Miracle!: Offensive. Hedda Gabler: Solid until the interpretive dance. Dirty Story: Heavy-handed. Romeo and Juliet: A spot of ghetto heaven. Photos by Chris Bennion

Last week, Intiman threw a four-day party. Theater people from around the city—and some from across the country—showed up, curious to see what would happen. The 40-year-old, Tony Award–winning Intiman abruptly buckled last year when the board discovered it was millions of dollars in debt. But a young director and theater employee named Andrew Russell had an idea to revive the theater: a four-play summer festival with one repertory company of actors and designers.

For four nights, Intiman's courtyard and lobby were full of people drinking, gossiping, and talking (sometimes agreeing, sometimes disagreeing) about the shows: Dirty Story, Romeo and Juliet, Miracle!, and Hedda Gabler. Russell and his team designed the lineup as a careful balancing act. For the sake of the old donors and subscribers, Intiman had to prove it was still serious enough to produce Shakespeare. But those old donors aren't going to live forever, and, to coax a younger audience, the theater had to prove it had the guts to commission something bold and new—in this case, a drag musical about Helen Keller by Dan Savage. And Russell decided to show his own skills by directing Henrik Ibsen's challenging Hedda Gabler. We sent four critics to see the shows, which run through the last weekend of August. Some shows work well, some not so much, but either way, Intiman put itself back on the map.

Dirty Story

directed by Valerie Curtis-Newton

It's not clear why Dirty Story was chosen to accompany the other plays in this festival; John Patrick Shanley is a respected playwright and screenwriter (Moonstruck, Doubt), and this show is not without its merits in a certain context. But as a quarter of Intiman's summer series, Shanley's outlandish sexual/political psychodrama feels odd. (The rumors are that it was a last-minute replacement for an "American classic" by a playwright who may or may not have been Edward Albee.)

The cadence of the play's dialogue is strange—sometimes off-putting, occasionally peppered with one-liners and dry jokes so good it takes you a beat before the laugh hits, and all are delivered well. It opens with an aspiring writer, Wanda (Carol Roscoe), meeting an author she admires, Brutus (Shawn Law), at an outdoor chess table. His casually spit assaults on her writing and her person, and her bewildered, dopey-but-persistent responses make for a dynamic that's sly and funny with a distinctly creepy undercurrent. "Don't you think we should aim high?" she asks. "Not if you want to hit things," he says. He dismisses her manuscript as "all sugar and no shit." "You don't have to be vulgar," she chides. He snaps back, "How do you know?"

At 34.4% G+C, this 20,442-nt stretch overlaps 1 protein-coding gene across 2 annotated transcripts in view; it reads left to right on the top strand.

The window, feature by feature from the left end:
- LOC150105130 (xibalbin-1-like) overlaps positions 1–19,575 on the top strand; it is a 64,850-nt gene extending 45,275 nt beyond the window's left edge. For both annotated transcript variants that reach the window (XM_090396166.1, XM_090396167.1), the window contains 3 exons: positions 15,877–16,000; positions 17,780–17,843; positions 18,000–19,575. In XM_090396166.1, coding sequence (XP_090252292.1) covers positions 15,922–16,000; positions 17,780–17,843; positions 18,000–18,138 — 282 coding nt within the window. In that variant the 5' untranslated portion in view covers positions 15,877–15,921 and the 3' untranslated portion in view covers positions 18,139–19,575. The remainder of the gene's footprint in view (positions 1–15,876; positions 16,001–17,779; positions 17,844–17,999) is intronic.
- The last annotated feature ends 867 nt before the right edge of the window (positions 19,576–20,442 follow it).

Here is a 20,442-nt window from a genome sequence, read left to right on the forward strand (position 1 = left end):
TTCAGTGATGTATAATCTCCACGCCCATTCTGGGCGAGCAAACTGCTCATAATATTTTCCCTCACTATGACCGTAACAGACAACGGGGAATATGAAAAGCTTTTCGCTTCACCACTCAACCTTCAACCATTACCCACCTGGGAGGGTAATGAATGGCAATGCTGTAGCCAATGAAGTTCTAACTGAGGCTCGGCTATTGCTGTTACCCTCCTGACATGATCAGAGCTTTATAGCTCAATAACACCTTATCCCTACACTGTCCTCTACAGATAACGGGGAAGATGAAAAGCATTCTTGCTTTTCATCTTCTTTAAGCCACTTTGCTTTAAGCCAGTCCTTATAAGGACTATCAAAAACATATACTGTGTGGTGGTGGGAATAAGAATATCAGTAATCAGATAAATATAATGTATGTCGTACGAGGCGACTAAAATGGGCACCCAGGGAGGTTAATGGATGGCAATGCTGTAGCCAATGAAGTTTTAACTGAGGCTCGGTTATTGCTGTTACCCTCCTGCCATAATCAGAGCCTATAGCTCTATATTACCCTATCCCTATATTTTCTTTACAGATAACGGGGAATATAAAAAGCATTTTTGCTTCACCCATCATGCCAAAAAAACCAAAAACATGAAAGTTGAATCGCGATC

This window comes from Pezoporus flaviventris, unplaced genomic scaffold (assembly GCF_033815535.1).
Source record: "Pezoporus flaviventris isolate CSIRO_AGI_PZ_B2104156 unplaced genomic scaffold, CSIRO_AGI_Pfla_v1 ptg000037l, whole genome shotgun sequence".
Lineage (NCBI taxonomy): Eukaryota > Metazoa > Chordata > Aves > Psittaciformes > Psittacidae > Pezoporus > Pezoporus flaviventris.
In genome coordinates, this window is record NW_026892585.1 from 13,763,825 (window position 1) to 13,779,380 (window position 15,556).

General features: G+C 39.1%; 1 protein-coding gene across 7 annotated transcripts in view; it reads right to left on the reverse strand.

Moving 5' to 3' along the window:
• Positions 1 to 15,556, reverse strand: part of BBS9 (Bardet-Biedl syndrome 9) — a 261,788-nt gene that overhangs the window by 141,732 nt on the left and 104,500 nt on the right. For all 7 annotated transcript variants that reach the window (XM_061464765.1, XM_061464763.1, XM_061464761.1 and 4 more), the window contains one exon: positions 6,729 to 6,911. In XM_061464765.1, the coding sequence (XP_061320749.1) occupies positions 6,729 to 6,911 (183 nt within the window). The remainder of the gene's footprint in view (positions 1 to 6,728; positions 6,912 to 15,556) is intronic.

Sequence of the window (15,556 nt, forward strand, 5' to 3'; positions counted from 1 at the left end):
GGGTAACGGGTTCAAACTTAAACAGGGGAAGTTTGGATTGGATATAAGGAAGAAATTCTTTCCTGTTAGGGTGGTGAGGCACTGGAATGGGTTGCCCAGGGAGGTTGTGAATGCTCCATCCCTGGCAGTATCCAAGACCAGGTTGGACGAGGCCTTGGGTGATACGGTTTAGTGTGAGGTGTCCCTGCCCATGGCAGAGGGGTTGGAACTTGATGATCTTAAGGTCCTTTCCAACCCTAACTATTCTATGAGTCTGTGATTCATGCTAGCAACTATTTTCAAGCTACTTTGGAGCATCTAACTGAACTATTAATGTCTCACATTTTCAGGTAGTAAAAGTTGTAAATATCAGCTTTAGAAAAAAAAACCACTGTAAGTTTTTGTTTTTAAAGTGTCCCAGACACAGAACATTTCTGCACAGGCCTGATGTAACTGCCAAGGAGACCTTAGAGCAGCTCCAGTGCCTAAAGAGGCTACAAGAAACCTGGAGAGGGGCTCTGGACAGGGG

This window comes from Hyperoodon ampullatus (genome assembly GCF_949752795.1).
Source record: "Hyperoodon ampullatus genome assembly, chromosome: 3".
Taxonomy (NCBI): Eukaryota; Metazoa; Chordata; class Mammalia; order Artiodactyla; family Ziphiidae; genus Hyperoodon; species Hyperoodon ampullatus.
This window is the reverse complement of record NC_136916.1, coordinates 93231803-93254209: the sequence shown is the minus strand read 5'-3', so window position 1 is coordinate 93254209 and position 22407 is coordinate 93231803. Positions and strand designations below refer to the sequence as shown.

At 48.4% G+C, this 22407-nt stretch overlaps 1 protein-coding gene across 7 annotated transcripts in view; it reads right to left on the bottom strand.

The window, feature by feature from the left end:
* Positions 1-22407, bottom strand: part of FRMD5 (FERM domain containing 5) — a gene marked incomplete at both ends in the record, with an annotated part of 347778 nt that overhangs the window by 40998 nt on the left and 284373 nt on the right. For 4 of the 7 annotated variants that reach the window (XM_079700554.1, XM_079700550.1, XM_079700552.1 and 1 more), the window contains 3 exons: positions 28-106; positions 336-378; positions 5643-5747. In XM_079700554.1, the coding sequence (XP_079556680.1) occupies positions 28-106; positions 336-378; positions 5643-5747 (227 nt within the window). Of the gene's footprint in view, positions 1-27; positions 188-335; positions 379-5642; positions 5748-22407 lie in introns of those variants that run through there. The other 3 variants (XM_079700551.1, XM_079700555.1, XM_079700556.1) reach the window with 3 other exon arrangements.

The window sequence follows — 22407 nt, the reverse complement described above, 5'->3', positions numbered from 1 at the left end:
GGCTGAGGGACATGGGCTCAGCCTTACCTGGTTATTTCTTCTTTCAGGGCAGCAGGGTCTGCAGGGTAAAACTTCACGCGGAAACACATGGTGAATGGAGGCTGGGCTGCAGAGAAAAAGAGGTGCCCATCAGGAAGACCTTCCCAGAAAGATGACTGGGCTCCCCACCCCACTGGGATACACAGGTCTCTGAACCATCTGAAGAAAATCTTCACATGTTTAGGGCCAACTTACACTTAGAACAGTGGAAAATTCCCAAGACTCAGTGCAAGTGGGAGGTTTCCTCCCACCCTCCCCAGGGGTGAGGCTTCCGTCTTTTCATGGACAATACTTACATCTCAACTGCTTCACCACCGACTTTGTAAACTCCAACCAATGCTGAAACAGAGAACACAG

Law's Brutus is all dumb venom, a kind of faux-academic with a coating of bristling misanthropy, and Roscoe's Wanda is so big-eyed and desperate for approval that by the time she ends up tied to a ladder in his apartment, facing the wrong end of a circular saw, it's not that surprising.

What is surprising, unless you're already familiar with the play, is the realization you'll have at some point in the second act, when the tone changes dramatically and the heavy-handed costumes come out. It sinks in that Dirty Story is all one big metaphor. Guess who Wanda and Brutus represent? (Hint: She's now wearing an Israeli Defense Forces T-shirt and he's wearing a kaffiyeh!) Guess who a gun-toting guy in a cowboy hat represents? And that guy with a British accent? Hooray for subtlety!

Wanda and Brutus are fighting over an apartment that Wanda's grandfather once lived in but to which Brutus holds the current lease—a fight mediated by that cowboy and his British barkeep (played by Quinn Franzen and Allen Fitzpatrick, respectively). Those two supporting characters are fun to watch, especially Franzen. He's long-limbed, has a padded paunch, and plays his stupid, good-natured cowboy with a cartoonish energy. But the whole Hey, look, there's a metaphor here! nature of the thing makes for two possible experiences: You haven't gotten it yet, which makes every line sound like a stilted slogan. (As the Brit says to the cowboy: "You have no moral authority as long as you make and sell so many guns! So many guns!") Or you have gotten it, and it still sounds sloganistic, except now you know why. And you haven't learned anything new about (spoiler alert!) the Israeli-Palestinian conflict.